While working with any data, I spend a good amount of time cleaning it so that it can be useful for subsequent analysis. Some of the data I work with has inherent *noise* at unspecified intervals, making it difficult to visualize and analyze. For example, take this constructed sample -

```
import numpy as np
import matplotlib.pyplot as plt
%matplotlib inline
# Generate random data
data = np.random.poisson(5, 100)
# Set a couple of values as 'outliers'
data[45] = 1000
data[89] = 670
# Plot the data
p = plt.scatter(range(1,101),data)
show(p)
```

As you can see, the erroneous outliers make it rather impossible to focus on the real data. Moreover, if left uncorrected, these values may have a disproportionate amount of influence on, say, an OLS regression due to their high leverage.

While there are various methods to deal with such outliers, including manually removing them, I wanted a method that would 1) preserve the real data and 2) make a reasonable assumption about the *real* value of the outlier.

So I coded up a simple function that I call the *Selective Median Filter*. The filter simply progressively looks at a subset of the data (specified by the kernel size) and detects whether there's an outlier in that window. It does so by comparing the values to the median of the values in the window. If it detects an outlier, it sets its value to the median value. The sensitivity of classifying a value as an outlier can be controlled using the *threshold* parameter.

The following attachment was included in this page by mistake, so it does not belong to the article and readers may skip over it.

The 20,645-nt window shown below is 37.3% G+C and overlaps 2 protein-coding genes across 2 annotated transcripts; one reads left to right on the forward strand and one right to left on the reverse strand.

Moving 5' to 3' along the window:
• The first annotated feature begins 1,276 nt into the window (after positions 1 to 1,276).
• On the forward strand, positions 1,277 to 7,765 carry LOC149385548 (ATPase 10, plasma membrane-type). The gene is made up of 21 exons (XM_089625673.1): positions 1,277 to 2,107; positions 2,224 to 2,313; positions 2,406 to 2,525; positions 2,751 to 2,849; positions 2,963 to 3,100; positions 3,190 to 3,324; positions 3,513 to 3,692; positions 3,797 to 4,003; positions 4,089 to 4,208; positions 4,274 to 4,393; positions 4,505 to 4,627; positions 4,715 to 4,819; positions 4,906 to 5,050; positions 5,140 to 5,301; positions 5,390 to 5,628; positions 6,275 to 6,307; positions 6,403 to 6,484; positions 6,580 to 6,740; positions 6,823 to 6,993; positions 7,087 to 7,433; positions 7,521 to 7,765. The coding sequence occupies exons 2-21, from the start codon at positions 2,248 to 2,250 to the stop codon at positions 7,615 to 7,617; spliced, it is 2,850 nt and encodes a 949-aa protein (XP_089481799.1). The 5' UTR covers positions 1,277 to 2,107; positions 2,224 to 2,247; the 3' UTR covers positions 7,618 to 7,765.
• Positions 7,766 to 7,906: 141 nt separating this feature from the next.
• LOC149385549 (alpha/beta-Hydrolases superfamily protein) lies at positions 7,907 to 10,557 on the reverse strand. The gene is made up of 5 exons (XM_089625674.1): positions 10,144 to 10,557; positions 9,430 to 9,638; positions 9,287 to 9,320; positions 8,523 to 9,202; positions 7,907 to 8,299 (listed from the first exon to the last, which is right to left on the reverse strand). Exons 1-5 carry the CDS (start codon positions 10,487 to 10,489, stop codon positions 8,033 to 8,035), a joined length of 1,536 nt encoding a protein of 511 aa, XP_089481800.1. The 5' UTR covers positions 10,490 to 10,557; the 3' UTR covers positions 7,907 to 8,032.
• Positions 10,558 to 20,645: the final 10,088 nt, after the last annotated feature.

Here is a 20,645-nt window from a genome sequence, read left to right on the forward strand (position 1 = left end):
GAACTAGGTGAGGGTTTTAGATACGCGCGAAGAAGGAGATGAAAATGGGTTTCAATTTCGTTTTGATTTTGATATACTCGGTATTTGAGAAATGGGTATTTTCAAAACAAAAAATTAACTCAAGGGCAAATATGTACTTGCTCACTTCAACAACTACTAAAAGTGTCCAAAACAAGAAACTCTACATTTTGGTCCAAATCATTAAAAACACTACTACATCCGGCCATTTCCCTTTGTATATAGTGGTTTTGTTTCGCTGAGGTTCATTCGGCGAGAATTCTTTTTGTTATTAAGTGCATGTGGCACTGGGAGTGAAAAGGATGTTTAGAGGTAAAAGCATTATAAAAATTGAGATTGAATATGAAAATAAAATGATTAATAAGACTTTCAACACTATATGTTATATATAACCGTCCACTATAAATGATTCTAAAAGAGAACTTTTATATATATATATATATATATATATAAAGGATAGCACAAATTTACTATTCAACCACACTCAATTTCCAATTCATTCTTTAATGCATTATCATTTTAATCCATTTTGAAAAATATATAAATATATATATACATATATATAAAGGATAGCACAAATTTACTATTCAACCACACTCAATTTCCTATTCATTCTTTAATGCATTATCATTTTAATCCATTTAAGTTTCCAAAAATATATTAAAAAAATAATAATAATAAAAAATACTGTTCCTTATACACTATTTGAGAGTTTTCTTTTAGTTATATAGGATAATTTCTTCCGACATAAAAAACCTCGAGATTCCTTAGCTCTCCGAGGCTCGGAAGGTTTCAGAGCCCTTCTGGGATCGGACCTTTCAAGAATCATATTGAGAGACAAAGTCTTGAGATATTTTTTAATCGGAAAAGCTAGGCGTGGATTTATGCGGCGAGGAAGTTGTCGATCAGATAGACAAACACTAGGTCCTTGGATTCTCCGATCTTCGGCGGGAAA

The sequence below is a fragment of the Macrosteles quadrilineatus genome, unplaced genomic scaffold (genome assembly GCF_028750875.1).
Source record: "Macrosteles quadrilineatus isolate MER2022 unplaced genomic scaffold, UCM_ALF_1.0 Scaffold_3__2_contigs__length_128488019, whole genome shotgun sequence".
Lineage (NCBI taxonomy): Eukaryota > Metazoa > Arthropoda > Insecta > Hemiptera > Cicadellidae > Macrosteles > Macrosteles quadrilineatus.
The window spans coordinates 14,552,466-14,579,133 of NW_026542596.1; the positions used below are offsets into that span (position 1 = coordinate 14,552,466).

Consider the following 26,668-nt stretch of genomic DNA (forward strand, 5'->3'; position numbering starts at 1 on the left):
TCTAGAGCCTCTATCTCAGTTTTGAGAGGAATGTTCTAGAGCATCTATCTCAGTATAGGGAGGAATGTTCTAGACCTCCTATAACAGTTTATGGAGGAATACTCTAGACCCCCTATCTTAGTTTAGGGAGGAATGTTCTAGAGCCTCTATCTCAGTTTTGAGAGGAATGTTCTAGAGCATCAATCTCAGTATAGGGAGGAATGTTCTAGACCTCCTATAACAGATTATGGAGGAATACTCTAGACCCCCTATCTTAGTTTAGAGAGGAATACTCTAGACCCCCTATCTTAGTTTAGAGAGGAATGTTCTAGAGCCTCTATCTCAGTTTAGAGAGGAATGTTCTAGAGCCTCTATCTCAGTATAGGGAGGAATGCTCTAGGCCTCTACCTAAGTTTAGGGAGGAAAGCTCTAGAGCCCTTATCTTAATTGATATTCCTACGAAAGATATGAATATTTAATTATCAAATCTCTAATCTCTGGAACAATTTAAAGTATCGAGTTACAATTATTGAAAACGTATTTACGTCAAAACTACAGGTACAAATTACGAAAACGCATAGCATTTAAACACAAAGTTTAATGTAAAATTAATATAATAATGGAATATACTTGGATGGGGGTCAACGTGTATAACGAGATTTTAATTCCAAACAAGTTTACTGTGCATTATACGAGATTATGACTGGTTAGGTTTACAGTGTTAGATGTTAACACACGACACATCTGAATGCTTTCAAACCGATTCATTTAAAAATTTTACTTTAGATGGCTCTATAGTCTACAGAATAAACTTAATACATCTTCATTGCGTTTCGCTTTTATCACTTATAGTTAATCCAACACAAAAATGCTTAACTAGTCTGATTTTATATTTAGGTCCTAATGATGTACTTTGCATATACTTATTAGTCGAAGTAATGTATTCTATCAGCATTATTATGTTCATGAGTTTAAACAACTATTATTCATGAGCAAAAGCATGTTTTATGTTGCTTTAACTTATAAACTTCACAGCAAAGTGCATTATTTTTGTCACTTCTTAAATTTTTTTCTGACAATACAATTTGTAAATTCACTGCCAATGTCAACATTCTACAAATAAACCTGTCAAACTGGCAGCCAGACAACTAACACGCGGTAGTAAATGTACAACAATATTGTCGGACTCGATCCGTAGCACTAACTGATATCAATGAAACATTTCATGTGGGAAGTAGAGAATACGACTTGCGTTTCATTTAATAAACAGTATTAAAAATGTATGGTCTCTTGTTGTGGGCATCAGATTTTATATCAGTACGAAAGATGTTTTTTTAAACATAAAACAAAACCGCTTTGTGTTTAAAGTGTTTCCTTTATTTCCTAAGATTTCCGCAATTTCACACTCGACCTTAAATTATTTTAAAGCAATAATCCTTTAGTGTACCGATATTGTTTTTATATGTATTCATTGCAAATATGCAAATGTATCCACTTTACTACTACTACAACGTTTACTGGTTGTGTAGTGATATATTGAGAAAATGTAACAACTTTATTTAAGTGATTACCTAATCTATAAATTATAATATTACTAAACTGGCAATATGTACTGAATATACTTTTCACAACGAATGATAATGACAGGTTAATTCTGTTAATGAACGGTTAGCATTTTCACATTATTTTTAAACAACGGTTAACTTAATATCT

Here's what the code looks like -

```
def selective_median_filter(data, kernel=31, threshold=2):
"""Return copy of data with outliers set to median of specified
window. Outliers are values that fall out of the 'threshold'
standard deviations of the window median"""
if kernel % 2 == 0:
raise Exception("Kernel needs to be odd.")
n = len(data)
res = list(data)
for i in range(0, n):
seg = res[max(0,i-(kernel/2)):min(n, i+(kernel/2)+1)]
mn = np.median(seg)
if abs(res[i] - mn) > threshold * np.std(seg):
res[i] = mn
return res
```

The underlying assumption here is that the values in a relatively small neighborhood will not vary too much. Here's what the results looks like when you pass the data above through this filter -

```
data = selective_median_filter(data, 7, 2)
s = plt.scatter(range(1,101), data)
show(s)
print(data[45], data[89])
# (5.0, 7.0)
```

Much better!

While you are free to use the code above in your own analysis, the regular disclaimers apply - know your data, make sure applying this filter makes sense (sometimes just removing the outliers makes sense) etc.

The code and example above can be found on this IPython Notebook.